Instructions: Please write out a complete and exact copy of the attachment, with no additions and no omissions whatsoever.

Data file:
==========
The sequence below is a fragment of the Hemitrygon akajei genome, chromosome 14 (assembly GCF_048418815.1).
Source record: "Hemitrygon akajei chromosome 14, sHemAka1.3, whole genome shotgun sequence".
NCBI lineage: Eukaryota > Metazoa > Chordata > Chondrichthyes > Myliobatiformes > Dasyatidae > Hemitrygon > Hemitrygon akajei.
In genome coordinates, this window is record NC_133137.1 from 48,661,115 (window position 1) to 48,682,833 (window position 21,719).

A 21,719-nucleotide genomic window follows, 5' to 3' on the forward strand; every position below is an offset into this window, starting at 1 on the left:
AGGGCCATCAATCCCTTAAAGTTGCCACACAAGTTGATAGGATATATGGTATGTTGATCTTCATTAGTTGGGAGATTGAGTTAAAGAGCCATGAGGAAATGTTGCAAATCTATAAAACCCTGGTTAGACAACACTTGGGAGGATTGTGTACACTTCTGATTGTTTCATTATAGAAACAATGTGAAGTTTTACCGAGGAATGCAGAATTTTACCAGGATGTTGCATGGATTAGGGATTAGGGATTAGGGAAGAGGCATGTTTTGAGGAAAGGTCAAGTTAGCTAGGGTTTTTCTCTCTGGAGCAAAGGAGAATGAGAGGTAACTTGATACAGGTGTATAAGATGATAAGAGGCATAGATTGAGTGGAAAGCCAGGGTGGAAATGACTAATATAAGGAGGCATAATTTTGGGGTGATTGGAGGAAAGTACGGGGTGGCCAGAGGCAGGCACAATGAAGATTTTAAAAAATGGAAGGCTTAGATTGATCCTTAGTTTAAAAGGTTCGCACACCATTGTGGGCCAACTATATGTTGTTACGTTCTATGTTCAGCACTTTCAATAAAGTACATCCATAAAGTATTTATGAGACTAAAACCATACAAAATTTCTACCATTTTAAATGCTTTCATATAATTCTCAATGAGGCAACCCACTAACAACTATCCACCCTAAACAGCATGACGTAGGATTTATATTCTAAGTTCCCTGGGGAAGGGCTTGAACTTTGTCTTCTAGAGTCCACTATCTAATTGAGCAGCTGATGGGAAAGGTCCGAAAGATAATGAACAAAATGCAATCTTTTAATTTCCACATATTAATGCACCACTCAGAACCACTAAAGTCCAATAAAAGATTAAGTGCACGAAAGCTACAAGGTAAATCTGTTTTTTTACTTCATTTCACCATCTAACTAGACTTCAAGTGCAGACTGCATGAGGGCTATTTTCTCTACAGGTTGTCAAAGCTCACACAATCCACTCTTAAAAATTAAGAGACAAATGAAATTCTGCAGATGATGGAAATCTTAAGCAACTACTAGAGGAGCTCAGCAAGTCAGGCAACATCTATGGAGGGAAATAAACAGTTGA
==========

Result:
The sequence below is a fragment of the Hemitrygon akajei genome, chromosome 14 (assembly GCF_048418815.1).
Source record: "Hemitrygon akajei chromosome 14, sHemAka1.3, whole genome shotgun sequence".
NCBI lineage: Eukaryota > Metazoa > Chordata > Chondrichthyes > Myliobatiformes > Dasyatidae > Hemitrygon > Hemitrygon akajei.
In genome coordinates, this window is record NC_133137.1 from 48,661,115 (window position 1) to 48,682,833 (window position 21,719).

A 21,719-nucleotide genomic window follows, 5' to 3' on the forward strand; every position below is an offset into this window, starting at 1 on the left:
AGGGCCATCAATCCCTTAAAGTTGCCACACAAGTTGATAGGATATATGGTATGTTGATCTTCATTAGTTGGGAGATTGAGTTAAAGAGCCATGAGGAAATGTTGCAAATCTATAAAACCCTGGTTAGACAACACTTGGGAGGATTGTGTACACTTCTGATTGTTTCATTATAGAAACAATGTGAAGTTTTACCGAGGAATGCAGAATTTTACCAGGATGTTGCATGGATTAGGGATTAGGGATTAGGGAAGAGGCATGTTTTGAGGAAAGGTCAAGTTAGCTAGGGTTTTTCTCTCTGGAGCAAAGGAGAATGAGAGGTAACTTGATACAGGTGTATAAGATGATAAGAGGCATAGATTGAGTGGAAAGCCAGGGTGGAAATGACTAATATAAGGAGGCATAATTTTGGGGTGATTGGAGGAAAGTACGGGGTGGCCAGAGGCAGGCACAATGAAGATTTTAAAAAATGGAAGGCTTAGATTGATCCTTAGTTTAAAAGGTTCGCACACCATTGTGGGCCAACTATATGTTGTTACGTTCTATGTTCAGCACTTTCAATAAAGTACATCCATAAAGTATTTATGAGACTAAAACCATACAAAATTTCTACCATTTTAAATGCTTTCATATAATTCTCAATGAGGCAACCCACTAACAACTATCCACCCTAAACAGCATGACGTAGGATTTATATTCTAAGTTCCCTGGGGAAGGGCTTGAACTTTGTCTTCTAGAGTCCACTATCTAATTGAGCAGCTGATGGGAAAGGTCCGAAAGATAATGAACAAAATGCAATCTTTTAATTTCCACATATTAATGCACCACTCAGAACCACTAAAGTCCAATAAAAGATTAAGTGCACGAAAGCTACAAGGTAAATCTGTTTTTTTACTTCATTTCACCATCTAACTAGACTTCAAGTGCAGACTGCATGAGGGCTATTTTCTCTACAGGTTGTCAAAGCTCACACAATCCACTCTTAAAAATTAAGAGACAAATGAAATTCTGCAGATGATGGAAATCTTAAGCAACTACTAGAGGAGCTCAGCAAGTCAGGCAACATCTATGGAGGGAAATAAACAGTTGA